Wassily Kandinsky

Wassily Kandinsky was born in December 4, 1866 in Moscow but he grew up in Odessa. He wanted to associate his adult life with the law, which he studied at the University of Moscow. He was even actively interested in it for some time. He could teach Roman law, as a professor, however the desire to create won with his humanistic education.

Wassily Kandinsky

For this purpose, he emigrated to Germany where he went to the Academy of Fine Arts in Munich. The turbulent fate of Europe in the early twentieth century caused that Kandinsky eventually settled in France, where he died in December 13, 1944. He created and was a representative of the movement in painting called abstractionism. He was the first in Europe who began to paint using this technique. His paintings depicted objects unlike any realistic or creatures of nature. And even though the reception of these works was very difficult, the next wave of abstract painters flooded the artistic world. Delving more into detail of Kandinsky's paintings they are an example of non-geometrical abstraction, which includes such lines as: kinetics, informel and color field painting.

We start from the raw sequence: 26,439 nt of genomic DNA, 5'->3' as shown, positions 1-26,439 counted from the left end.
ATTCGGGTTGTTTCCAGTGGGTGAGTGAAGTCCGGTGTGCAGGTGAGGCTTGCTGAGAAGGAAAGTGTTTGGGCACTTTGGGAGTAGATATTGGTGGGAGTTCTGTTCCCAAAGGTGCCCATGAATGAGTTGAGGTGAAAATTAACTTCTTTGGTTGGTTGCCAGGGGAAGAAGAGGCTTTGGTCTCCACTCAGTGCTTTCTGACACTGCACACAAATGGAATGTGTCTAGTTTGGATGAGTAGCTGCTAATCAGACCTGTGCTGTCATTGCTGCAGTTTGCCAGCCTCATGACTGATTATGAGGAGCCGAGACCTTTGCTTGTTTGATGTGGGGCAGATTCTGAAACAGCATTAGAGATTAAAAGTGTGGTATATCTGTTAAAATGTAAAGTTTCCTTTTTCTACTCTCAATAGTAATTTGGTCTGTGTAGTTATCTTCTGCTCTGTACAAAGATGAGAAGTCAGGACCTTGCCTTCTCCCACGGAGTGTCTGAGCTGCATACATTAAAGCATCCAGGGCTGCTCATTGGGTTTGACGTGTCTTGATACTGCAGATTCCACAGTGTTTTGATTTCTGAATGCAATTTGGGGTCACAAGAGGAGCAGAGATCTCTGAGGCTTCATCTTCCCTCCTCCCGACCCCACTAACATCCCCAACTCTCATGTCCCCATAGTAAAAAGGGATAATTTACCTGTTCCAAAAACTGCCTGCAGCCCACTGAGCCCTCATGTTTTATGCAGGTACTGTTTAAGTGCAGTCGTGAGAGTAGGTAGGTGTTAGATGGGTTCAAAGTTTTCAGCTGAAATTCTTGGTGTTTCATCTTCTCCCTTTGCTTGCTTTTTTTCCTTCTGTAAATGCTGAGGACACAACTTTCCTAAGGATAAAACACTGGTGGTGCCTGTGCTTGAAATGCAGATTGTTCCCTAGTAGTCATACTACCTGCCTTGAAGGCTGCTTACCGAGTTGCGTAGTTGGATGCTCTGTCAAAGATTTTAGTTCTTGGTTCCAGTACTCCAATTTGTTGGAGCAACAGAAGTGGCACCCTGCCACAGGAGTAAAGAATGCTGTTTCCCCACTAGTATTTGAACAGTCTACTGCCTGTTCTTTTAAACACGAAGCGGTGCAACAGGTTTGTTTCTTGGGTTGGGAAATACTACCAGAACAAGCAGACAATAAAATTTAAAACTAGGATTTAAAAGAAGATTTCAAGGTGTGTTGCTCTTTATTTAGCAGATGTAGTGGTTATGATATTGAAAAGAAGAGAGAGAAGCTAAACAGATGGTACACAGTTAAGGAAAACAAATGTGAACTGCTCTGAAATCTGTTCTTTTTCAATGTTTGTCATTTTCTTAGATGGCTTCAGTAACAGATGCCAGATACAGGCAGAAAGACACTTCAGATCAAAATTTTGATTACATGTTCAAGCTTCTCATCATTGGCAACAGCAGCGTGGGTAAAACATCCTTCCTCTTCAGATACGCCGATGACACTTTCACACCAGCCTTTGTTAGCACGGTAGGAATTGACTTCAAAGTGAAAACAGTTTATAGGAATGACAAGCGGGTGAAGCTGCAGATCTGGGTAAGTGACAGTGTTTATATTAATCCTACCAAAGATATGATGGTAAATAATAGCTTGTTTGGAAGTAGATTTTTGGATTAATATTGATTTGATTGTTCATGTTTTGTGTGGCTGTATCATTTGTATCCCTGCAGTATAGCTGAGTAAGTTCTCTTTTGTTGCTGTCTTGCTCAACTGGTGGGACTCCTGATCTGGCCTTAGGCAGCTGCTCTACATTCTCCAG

Throughout his artistic career, the painter had several stages of creation, which is characteristic for almost all authors, because of their inherent sensitivity which changes their attitude to the world, and thus to art, through life experiences. The first period was the one in college, here he painted mostly landscapes, which depicted realistic images, but they were highlighted by the layers of colors. Occasionally men appeared in his paintings. When he was traveling through Europe he joined the Blue Rose group and went even further toward abstraction. During this period he painted one of his most famous paintings, the "Blue Rider". In the years 1914-1921 he stayed in his homeland, where he dealt with promoting art and reforming museums, but Bolsheviks who were becoming more and more influential did not consent to his comments, which they considered too bourgeois.

Thus, the artist began to work in Weimar at the invitation of the Germans. Here, in the Bauhaus school, he taught young people art in theory and practice. He even began to publish books on topics related to art. In 1926 he published "Point and Line versus Plane". Examples of images, which he painted during this period are "On White II" and "Yellow-red-blue". When Hitler was becoming more and more powerful in Germany, the artist moved to the capital of France. During that time his paintings delighted even more thanks to their variety of colors. Their compositions were inspired by the folk art of the Slavs. An example of such an image is "Composition X". However, he did not gain such recognition in Paris, as in other countries where he stayed. He started to isolate himself, which also had an impact on his work. With time, his works became less colorful and subdued.